Implementing Advanced Search Feature In Susper

Susper has been provided ‘Advanced Search’ feature which provides the user a great experience to search for desired results. Advanced search has been implemented in such a way it shows top authors, top providers, and distribution regarding protocols. Users can choose any of these options to get best results.

We receive data of each facet name from Yacy using yacy search endpoint. More about yacy search endpoint can be found here:  http://yacy.searchlab.eu/solr/select?query=india&fl=last_modified&start=0&rows=15&facet=true&facet.mincount=1&facet.field=host_s&facet.field=url_protocol_s&facet.field=author_sxt&facet.field=collection_sxt&wt=yjson

For implementing this feature, we created Actions and Reducers using concepts of Redux. The implemented actions can be found here: https://github.com/fossasia/susper.com/blob/master/src/app/actions/search.ts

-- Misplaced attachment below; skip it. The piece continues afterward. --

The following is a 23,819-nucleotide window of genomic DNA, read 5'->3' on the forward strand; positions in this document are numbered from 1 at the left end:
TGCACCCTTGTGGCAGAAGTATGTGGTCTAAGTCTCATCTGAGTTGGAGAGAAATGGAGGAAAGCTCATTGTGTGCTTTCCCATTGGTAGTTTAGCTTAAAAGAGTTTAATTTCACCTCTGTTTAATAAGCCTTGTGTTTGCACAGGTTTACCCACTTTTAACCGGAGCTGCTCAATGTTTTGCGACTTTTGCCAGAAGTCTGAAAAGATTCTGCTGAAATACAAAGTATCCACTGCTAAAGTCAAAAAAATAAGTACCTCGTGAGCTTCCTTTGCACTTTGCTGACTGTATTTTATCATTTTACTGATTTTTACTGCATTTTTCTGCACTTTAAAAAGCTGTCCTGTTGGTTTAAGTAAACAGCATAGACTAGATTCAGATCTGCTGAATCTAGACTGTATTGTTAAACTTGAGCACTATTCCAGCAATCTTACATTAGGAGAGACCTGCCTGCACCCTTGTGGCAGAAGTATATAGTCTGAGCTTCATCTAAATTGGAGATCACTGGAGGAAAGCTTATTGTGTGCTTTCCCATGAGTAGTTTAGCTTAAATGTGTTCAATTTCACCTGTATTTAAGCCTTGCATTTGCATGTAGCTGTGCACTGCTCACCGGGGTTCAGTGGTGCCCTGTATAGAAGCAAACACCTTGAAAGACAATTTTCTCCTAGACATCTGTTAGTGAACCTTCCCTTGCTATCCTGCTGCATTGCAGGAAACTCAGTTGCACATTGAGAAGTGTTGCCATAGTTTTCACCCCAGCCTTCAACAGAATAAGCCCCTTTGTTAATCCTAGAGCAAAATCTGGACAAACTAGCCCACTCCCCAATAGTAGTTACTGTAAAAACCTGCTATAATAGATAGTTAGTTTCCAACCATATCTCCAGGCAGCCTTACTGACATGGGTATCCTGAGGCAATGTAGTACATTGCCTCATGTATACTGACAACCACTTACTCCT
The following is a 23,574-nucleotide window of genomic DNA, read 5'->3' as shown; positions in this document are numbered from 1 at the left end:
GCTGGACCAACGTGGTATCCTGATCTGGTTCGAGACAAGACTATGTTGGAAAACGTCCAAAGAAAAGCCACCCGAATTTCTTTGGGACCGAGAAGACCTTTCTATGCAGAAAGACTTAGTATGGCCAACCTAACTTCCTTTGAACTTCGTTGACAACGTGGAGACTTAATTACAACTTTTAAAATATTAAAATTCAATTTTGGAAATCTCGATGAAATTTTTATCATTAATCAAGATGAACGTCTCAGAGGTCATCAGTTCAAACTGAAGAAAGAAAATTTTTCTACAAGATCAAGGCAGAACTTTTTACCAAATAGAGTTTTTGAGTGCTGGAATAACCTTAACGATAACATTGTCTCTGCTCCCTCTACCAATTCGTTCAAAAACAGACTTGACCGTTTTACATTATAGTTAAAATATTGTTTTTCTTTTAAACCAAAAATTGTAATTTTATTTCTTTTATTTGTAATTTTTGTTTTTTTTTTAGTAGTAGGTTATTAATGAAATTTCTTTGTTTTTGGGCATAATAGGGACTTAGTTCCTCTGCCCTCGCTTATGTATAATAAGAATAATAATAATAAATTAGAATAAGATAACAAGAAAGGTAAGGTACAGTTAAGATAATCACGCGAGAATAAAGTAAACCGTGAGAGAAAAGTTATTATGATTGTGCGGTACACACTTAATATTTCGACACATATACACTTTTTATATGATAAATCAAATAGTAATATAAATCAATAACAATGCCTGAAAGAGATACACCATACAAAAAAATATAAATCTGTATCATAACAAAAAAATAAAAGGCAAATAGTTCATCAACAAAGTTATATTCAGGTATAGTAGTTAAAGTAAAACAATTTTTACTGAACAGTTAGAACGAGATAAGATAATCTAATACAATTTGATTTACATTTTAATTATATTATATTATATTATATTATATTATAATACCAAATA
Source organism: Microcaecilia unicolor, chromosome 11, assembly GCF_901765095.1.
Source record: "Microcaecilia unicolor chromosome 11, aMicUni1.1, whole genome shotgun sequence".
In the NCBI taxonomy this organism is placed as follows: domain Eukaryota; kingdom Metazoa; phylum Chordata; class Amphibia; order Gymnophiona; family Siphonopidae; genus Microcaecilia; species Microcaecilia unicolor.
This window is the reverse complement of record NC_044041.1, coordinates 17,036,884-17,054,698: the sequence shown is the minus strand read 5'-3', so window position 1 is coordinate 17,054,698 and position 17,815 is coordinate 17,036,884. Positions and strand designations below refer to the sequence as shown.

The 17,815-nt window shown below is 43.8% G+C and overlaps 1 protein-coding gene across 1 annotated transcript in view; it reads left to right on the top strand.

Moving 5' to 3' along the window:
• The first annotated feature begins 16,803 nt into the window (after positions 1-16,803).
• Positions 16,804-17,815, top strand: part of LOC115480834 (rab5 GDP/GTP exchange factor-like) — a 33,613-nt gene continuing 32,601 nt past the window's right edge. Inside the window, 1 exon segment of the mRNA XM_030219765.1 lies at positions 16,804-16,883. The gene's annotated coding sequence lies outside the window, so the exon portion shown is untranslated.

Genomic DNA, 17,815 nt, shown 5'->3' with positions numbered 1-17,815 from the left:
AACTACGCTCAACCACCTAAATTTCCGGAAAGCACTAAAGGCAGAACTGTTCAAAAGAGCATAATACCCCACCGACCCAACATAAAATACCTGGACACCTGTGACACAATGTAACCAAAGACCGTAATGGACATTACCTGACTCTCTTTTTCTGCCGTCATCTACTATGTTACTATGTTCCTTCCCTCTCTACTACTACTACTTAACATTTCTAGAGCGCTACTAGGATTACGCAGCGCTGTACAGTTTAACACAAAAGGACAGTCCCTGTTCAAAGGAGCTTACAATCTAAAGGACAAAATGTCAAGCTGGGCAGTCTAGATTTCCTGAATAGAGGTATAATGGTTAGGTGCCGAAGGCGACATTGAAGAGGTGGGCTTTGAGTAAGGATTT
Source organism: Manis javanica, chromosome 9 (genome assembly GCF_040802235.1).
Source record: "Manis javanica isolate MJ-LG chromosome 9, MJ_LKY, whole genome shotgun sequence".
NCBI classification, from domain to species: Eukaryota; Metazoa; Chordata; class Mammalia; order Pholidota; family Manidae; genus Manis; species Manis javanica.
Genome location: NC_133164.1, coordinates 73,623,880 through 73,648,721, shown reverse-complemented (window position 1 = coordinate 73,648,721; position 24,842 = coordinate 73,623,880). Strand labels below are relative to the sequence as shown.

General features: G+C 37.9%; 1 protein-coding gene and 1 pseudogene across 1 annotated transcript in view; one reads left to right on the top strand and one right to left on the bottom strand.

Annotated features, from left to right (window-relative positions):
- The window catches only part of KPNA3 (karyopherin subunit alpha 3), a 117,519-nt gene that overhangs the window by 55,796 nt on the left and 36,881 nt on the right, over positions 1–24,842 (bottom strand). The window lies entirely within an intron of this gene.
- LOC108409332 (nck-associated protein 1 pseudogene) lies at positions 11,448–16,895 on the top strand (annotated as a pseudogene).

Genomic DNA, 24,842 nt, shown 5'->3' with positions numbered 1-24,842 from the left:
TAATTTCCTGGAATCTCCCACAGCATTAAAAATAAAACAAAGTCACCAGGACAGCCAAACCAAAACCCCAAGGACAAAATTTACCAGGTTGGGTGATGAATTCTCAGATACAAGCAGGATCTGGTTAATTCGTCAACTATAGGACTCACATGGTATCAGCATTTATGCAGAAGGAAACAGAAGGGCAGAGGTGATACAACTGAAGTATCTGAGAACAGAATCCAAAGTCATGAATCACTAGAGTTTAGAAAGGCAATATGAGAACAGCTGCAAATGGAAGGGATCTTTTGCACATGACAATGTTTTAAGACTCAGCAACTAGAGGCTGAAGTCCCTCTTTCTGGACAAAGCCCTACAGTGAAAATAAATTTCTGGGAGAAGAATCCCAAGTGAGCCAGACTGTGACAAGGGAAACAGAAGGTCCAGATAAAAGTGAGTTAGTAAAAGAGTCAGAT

Actions have been implemented because these actually represent some kind of event. For e.g. like the beginning of an API call here.

We also have created an interface for search action which can be found here under reducers as filename index.ts: https://github.com/fossasia/susper.com/blob/master/src/app/reducers/index.ts

Reducers are a pure type of function that takes the previous state and an action and returns the next state. We have used Redux to implement actions and reducers for the advanced search.

For advanced search, the reducer file can be found here: https://github.com/fossasia/susper.com/blob/master/src/app/reducers/search.ts

The main logic has been implemented under advancedsearch.component.ts:

export class AdvancedsearchComponent implements OnInit {
  querylook = {}; // array of urls
  navigation$: Observable<any>;
  selectedelements: Array<any> = []; // selected urls by user
changeurl
(modifier, element) {
// based on query urls are fetched
// if an url is selected by user, it is decoded